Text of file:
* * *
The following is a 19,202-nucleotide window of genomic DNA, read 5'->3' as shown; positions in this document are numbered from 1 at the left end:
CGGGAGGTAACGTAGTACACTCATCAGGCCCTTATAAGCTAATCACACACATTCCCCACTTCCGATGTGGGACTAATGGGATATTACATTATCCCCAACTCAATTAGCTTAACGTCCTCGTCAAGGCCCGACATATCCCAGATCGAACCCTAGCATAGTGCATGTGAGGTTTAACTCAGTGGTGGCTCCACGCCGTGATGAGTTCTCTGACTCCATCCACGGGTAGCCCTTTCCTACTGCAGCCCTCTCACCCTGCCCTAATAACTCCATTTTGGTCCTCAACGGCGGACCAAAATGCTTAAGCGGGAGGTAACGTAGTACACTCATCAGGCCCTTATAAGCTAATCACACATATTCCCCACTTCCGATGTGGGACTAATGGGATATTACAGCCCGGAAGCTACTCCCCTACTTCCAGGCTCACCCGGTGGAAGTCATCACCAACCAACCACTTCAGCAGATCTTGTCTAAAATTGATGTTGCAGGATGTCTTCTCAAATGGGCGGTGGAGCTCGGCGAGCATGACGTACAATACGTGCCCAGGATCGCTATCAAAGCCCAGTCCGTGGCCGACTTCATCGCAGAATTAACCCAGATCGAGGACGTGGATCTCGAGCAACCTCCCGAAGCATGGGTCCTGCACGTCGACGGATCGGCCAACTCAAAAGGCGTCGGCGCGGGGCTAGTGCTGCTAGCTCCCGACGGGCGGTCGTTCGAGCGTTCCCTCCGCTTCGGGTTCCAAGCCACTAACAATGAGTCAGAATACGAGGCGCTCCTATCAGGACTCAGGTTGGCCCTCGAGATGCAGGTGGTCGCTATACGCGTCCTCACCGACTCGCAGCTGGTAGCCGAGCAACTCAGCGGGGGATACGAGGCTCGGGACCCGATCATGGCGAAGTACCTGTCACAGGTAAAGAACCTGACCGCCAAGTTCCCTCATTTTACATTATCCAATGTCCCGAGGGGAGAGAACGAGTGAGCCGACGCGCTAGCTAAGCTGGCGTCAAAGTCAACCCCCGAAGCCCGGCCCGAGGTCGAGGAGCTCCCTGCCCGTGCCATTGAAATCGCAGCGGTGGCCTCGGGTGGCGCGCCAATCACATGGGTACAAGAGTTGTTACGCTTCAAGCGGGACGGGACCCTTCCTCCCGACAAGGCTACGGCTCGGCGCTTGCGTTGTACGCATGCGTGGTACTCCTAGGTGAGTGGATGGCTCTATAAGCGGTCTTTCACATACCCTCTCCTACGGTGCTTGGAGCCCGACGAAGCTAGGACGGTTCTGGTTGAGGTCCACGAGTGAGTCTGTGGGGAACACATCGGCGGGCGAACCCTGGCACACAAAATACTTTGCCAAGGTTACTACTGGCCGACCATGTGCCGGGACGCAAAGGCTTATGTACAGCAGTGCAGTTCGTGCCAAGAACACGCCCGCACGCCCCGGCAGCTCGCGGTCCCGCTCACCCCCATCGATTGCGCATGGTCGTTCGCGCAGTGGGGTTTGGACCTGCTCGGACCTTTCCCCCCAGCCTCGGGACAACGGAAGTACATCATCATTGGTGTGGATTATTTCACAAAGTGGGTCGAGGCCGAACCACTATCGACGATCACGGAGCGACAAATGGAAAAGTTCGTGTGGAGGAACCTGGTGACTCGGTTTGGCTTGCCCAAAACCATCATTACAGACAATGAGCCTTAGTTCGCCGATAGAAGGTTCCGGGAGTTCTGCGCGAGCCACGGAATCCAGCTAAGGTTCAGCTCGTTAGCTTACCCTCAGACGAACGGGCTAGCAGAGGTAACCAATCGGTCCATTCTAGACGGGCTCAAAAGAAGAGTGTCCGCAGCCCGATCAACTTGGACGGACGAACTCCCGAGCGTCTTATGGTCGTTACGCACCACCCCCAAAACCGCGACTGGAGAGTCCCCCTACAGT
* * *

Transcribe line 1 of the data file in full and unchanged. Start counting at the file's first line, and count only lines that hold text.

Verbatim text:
The following is a 19,202-nucleotide window of genomic DNA, read 5'->3' as shown; positions in this document are numbered from 1 at the left end: